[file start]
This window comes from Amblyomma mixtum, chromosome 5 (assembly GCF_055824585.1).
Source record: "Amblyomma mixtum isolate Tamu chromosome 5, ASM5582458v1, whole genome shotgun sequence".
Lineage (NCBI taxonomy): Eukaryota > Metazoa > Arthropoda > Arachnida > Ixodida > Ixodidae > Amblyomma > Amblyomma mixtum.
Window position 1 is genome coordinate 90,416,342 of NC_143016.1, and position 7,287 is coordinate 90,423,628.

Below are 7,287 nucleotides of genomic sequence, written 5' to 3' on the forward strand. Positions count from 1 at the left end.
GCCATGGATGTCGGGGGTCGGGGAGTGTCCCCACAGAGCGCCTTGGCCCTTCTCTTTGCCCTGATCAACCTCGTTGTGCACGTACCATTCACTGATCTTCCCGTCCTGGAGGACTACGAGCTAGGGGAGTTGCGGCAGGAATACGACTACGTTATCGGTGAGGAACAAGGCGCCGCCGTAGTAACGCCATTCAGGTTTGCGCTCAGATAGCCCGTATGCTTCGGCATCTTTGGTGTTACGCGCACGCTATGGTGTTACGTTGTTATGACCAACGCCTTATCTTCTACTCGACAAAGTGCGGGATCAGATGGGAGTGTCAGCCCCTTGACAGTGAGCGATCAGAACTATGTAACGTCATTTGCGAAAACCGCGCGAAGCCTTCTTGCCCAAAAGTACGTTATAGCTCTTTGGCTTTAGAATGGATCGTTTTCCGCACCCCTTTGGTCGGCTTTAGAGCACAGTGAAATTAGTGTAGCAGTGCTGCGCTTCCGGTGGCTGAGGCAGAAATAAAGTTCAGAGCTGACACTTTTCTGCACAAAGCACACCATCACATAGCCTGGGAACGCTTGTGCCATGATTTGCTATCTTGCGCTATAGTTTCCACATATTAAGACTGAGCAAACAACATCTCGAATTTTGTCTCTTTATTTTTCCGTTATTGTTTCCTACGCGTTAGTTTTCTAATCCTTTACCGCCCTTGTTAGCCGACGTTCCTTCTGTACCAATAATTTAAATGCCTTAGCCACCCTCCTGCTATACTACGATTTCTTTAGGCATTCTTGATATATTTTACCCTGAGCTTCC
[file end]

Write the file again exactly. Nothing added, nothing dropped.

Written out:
This window comes from Amblyomma mixtum, chromosome 5 (assembly GCF_055824585.1).
Source record: "Amblyomma mixtum isolate Tamu chromosome 5, ASM5582458v1, whole genome shotgun sequence".
Lineage (NCBI taxonomy): Eukaryota > Metazoa > Arthropoda > Arachnida > Ixodida > Ixodidae > Amblyomma > Amblyomma mixtum.
Window position 1 is genome coordinate 90,416,342 of NC_143016.1, and position 7,287 is coordinate 90,423,628.

Below are 7,287 nucleotides of genomic sequence, written 5' to 3' on the forward strand. Positions count from 1 at the left end.
GCCATGGATGTCGGGGGTCGGGGAGTGTCCCCACAGAGCGCCTTGGCCCTTCTCTTTGCCCTGATCAACCTCGTTGTGCACGTACCATTCACTGATCTTCCCGTCCTGGAGGACTACGAGCTAGGGGAGTTGCGGCAGGAATACGACTACGTTATCGGTGAGGAACAAGGCGCCGCCGTAGTAACGCCATTCAGGTTTGCGCTCAGATAGCCCGTATGCTTCGGCATCTTTGGTGTTACGCGCACGCTATGGTGTTACGTTGTTATGACCAACGCCTTATCTTCTACTCGACAAAGTGCGGGATCAGATGGGAGTGTCAGCCCCTTGACAGTGAGCGATCAGAACTATGTAACGTCATTTGCGAAAACCGCGCGAAGCCTTCTTGCCCAAAAGTACGTTATAGCTCTTTGGCTTTAGAATGGATCGTTTTCCGCACCCCTTTGGTCGGCTTTAGAGCACAGTGAAATTAGTGTAGCAGTGCTGCGCTTCCGGTGGCTGAGGCAGAAATAAAGTTCAGAGCTGACACTTTTCTGCACAAAGCACACCATCACATAGCCTGGGAACGCTTGTGCCATGATTTGCTATCTTGCGCTATAGTTTCCACATATTAAGACTGAGCAAACAACATCTCGAATTTTGTCTCTTTATTTTTCCGTTATTGTTTCCTACGCGTTAGTTTTCTAATCCTTTACCGCCCTTGTTAGCCGACGTTCCTTCTGTACCAATAATTTAAATGCCTTAGCCACCCTCCTGCTATACTACGATTTCTTTAGGCATTCTTGATATATTTTACCCTGAGCTTCC